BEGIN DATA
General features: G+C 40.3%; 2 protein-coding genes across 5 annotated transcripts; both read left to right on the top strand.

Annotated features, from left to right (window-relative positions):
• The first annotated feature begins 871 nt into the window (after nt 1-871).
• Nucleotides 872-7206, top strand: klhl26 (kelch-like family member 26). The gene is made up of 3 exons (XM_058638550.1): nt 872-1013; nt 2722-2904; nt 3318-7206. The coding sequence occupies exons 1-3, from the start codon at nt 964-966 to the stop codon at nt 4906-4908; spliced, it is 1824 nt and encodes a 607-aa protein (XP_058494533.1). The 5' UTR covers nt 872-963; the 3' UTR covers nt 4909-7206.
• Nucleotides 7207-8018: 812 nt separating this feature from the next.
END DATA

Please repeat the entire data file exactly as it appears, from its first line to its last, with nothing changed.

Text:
General features: G+C 40.3%; 2 protein-coding genes across 5 annotated transcripts; both read left to right on the top strand.

Annotated features, from left to right (window-relative positions):
• The first annotated feature begins 871 nt into the window (after nt 1-871).
• Nucleotides 872-7206, top strand: klhl26 (kelch-like family member 26). The gene is made up of 3 exons (XM_058638550.1): nt 872-1013; nt 2722-2904; nt 3318-7206. The coding sequence occupies exons 1-3, from the start codon at nt 964-966 to the stop codon at nt 4906-4908; spliced, it is 1824 nt and encodes a 607-aa protein (XP_058494533.1). The 5' UTR covers nt 872-963; the 3' UTR covers nt 4909-7206.
• Nucleotides 7207-8018: 812 nt separating this feature from the next.